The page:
De Blasio lobbies Albany for a NYC mansion tax — again

2.5 percent tax on sales $2M-plus would benefit low-income seniors

Mar.March 23, 2017 01:00 PM

NYC mansions and Bill de Blasio

Mayor Bill de Blasio’s making another case for mansion taxes.

The mayor headed to Albany on Wednesday to lobby for an additional 2.5 percent tax on sales above $2 million. Proceeds would benefit low-income seniors, according to the proposal. De Blasio also pressed for the extension of New York’s millionaires’ tax, which is set to expire this year.

“I want the governor and everyone else to remember this is to benefit 25,000 seniors,” said de Blasio, who’s been pushing for a mansion tax since 2015, according to the Gotham Gazette.

De Blasio’s proposed similar taxes before, only to be shut down. In 2015, he proposed a 1 percent flat tax on sales above $1.75 million and a 1.5 percent tax above $5 million.

Funds generated by the mansion tax would benefit low-income seniors, earning less than $50,000 a year. City Hall said the mansion tax would affect the top 4,500 real estate deals. It projected $336 million in tax revenue in 2018 if the mansion tax is approved.

The millionaires’ tax would increase the tax rate from 6.85 percent to 8.882 percent for those who make $2.1 million a year or more.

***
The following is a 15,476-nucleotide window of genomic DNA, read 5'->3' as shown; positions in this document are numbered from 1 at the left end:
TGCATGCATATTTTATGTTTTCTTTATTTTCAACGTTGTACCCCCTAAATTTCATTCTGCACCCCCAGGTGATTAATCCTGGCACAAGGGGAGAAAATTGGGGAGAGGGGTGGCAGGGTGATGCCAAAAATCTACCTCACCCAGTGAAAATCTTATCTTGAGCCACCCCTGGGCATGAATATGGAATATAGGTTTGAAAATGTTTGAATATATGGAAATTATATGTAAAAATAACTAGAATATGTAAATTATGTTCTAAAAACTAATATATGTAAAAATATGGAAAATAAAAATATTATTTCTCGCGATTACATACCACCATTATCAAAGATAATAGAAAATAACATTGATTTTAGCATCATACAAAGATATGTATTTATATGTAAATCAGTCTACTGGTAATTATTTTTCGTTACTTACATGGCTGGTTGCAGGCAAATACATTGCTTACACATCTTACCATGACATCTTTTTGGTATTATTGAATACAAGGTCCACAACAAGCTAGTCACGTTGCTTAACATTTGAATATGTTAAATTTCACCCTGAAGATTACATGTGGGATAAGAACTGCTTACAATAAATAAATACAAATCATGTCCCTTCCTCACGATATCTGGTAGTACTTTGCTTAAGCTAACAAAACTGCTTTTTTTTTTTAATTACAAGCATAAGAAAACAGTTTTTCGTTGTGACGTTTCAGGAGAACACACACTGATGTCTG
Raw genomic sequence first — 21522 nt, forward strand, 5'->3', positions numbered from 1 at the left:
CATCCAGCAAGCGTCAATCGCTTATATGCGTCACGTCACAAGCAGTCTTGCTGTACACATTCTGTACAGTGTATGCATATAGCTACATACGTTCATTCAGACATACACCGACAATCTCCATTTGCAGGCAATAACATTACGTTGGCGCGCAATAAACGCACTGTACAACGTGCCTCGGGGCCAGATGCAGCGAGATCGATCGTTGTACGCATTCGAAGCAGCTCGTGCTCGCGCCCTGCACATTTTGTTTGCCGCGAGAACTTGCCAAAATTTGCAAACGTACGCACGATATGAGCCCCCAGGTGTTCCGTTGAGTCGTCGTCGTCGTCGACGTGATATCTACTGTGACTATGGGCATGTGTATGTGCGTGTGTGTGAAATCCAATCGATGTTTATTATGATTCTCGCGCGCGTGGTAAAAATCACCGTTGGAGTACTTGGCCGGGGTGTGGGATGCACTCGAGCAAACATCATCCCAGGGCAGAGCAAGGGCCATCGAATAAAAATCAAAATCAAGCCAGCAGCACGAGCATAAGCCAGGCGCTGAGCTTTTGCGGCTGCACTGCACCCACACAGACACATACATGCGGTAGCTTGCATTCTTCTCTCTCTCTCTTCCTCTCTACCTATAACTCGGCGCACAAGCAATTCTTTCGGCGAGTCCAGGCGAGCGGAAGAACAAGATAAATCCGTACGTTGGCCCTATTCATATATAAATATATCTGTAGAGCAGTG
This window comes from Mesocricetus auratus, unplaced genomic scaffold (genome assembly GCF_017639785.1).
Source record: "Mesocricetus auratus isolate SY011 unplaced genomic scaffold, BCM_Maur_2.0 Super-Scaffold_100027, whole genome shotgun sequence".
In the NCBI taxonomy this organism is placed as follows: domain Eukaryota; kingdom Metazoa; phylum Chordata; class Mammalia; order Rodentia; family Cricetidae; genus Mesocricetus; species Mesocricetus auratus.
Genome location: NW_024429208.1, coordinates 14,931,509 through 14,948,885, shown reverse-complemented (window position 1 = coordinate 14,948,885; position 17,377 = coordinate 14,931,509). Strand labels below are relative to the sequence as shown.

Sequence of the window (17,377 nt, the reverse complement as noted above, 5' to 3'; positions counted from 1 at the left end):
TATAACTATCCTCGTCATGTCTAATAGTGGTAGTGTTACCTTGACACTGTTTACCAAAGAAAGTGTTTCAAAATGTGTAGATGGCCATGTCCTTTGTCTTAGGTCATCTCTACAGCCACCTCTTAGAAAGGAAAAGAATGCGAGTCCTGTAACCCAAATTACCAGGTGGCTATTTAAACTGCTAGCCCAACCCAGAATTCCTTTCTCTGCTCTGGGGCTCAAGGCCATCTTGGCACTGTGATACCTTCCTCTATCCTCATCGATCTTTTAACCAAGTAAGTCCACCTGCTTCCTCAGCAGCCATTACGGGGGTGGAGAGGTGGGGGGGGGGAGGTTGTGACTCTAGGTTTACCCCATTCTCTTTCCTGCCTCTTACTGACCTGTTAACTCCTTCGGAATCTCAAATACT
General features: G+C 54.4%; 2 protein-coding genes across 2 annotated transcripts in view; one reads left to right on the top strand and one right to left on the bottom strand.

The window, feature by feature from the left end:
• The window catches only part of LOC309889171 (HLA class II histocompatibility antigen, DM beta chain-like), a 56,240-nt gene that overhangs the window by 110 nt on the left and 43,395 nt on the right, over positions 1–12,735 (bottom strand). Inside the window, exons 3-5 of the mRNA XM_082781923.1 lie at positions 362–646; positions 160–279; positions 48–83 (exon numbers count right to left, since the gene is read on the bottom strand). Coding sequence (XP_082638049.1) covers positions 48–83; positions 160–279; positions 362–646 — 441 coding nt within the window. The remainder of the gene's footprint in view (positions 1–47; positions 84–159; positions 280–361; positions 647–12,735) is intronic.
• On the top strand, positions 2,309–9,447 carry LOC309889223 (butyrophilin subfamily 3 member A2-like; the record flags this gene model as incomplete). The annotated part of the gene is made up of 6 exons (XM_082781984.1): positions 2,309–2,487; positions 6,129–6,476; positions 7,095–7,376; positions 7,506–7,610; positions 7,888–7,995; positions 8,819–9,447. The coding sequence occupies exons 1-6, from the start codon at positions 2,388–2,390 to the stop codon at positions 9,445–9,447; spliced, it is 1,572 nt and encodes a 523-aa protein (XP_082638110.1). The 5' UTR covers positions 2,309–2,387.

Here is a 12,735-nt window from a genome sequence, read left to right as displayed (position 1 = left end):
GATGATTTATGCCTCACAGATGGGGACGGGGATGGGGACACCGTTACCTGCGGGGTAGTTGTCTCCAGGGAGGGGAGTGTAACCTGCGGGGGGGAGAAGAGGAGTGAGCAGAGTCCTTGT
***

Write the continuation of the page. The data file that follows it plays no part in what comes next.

While Gov. Andrew Cuomo hasn’t taken a position on a mansion tax, the governor has included a three-year extension of the millionaires’ tax in his budget. The Assembly’s Democratic majority, which supports de Blasio’s mansion tax, wants a millionaires’ tax with brackets for those earning north of $5 million, $10 million and $100 million a year.

Assembly Speaker Carl Heastie said the mayor’s tax plan was “fiscally and socially responsible” on Wednesday. “A tax for New York City’s highest earners to help fund critical services like education, health care, and infrastructure.”

A spokesperson for the Senate GOP, Scott Reif, took to Twitter Wednesday, where he said: “Appreciate that @BilldeBlasio can still find his way to Albany, but this idea has already been rejected.” Later, he told the Gotham Gazette, “We support cutting taxes, not raising them.” [Gotham Gazette]E.B. Solomont

Related Articles

Mayor Bill de Blasio in a basement apartment (Credit: Gage Skidmore via Flickr, iStock; Illustration by The Real Deal)

Challenges threaten de Blasio plan to legalize basement units

From left: Stephen Ross and Jeff Blau of Related and Donovan Richards (Credit: Getty Images)

Stephen Ross, Jeff Blau among donors to Donovan Richards’s Queens BP campaign

Governor Andrew Cuomo and Mayor Bill de Blasio (Credit: Getty Images)

Cuomo expects NYC to take lead on property tax reform

Boris Santos

A win for real estate: Socialist candidate halts Assembly bid

City Comptroller Scott Stringer (Credit: Getty Images)

City Comptroller Scott Stringer proposes “Tenant Bill of Rights”

Marlene Cintron, the Bronx’s head of economic development (Credit: iStock)

“It didn’t happen:” Bronx leader says Opportunity Zone program failed to deliver

Mayor Bill de Blasio and City Council Speaker Corey Johnson with an aerial of 320 Concord Avenue, the site of the jail project (Credit: Getty Images, Google Maps)

Housing complex takes South Bronx jail project to court

From left: Obligo COO Omri Dor, Jetty CEO Michael Rudoy, Rhino CEO Paraag Sarva and The Guarantor CEO Julien Bonneville (Credit: The French Studio via YouTube, Twitter, LinkedIn)

Startups salivate as pols target security deposits